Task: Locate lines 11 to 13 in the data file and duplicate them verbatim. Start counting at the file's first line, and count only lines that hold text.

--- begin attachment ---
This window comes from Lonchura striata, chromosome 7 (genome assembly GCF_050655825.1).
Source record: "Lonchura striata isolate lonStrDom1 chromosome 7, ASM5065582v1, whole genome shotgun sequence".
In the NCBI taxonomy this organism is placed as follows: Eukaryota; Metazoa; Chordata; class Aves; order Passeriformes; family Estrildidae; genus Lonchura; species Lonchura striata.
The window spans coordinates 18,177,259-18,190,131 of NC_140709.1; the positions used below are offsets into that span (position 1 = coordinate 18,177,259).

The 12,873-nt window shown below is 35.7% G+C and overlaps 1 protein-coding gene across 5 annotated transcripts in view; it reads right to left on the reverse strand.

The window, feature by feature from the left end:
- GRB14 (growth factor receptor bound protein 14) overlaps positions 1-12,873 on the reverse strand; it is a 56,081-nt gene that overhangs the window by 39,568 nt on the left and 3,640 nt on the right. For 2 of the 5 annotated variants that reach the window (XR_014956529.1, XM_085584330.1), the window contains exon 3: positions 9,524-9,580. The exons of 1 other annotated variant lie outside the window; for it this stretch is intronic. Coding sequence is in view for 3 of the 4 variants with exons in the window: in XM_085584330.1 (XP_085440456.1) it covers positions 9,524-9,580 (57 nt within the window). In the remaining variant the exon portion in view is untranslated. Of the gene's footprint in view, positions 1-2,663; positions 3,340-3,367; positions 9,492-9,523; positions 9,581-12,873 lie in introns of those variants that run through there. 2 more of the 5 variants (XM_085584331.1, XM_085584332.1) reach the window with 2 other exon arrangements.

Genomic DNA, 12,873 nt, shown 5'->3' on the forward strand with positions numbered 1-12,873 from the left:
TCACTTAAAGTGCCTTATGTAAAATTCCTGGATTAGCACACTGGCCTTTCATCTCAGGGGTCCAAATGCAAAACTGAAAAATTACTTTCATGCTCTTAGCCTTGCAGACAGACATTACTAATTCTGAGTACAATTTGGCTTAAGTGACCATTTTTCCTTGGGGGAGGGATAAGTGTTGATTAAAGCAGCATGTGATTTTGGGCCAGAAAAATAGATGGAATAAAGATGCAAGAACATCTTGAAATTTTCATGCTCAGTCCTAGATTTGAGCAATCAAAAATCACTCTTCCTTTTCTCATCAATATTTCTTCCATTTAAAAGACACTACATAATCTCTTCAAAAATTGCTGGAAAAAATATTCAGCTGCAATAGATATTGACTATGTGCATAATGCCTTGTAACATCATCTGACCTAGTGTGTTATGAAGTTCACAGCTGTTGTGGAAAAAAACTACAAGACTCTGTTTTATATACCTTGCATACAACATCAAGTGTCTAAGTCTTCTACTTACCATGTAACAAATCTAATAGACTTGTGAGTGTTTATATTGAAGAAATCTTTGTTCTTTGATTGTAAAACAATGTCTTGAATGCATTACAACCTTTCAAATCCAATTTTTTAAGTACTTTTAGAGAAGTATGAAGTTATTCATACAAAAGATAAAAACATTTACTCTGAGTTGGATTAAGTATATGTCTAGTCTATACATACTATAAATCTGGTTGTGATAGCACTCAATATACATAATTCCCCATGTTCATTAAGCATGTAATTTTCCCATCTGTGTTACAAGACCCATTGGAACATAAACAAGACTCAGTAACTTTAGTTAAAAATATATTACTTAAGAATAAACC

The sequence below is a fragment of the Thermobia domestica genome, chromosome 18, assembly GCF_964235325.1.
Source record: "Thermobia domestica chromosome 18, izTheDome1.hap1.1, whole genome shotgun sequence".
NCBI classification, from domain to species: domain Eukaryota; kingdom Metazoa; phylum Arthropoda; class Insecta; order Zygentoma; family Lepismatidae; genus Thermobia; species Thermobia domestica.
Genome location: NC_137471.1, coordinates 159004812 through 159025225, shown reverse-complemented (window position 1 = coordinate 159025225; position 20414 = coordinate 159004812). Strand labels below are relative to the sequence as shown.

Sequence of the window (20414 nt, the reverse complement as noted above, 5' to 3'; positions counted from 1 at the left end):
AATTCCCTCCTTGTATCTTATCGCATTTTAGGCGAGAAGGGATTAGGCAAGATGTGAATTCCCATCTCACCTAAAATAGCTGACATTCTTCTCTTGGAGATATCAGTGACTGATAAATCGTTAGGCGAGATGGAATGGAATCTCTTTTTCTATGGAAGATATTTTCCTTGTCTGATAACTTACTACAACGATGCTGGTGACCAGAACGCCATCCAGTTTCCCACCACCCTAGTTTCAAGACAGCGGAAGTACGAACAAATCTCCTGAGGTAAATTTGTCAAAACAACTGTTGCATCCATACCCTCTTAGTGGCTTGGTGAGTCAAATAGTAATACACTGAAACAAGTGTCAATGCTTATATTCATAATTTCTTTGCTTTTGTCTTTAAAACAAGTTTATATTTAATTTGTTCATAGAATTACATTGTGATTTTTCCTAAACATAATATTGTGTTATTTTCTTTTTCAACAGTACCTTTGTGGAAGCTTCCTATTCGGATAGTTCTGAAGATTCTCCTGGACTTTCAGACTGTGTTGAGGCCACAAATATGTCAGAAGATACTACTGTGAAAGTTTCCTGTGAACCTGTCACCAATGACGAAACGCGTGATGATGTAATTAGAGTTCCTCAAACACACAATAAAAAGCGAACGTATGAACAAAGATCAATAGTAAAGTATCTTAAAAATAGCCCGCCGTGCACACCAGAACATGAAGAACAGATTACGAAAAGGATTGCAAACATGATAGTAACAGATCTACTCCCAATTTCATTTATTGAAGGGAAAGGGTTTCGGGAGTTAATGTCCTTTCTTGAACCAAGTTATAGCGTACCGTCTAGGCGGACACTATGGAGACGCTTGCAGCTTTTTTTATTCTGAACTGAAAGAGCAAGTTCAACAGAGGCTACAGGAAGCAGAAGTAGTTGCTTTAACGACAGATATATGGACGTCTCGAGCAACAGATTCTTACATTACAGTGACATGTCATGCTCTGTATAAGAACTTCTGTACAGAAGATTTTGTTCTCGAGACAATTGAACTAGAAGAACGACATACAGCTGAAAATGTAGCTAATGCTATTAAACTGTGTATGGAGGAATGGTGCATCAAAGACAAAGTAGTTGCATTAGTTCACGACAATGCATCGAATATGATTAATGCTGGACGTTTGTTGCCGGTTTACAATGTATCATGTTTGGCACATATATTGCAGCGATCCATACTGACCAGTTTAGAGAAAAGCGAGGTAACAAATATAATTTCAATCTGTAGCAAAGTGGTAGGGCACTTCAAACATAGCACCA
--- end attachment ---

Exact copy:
Source record: "Thermobia domestica chromosome 18, izTheDome1.hap1.1, whole genome shotgun sequence".
NCBI classification, from domain to species: domain Eukaryota; kingdom Metazoa; phylum Arthropoda; class Insecta; order Zygentoma; family Lepismatidae; genus Thermobia; species Thermobia domestica.
Genome location: NC_137471.1, coordinates 159004812 through 159025225, shown reverse-complemented (window position 1 = coordinate 159025225; position 20414 = coordinate 159004812). Strand labels below are relative to the sequence as shown.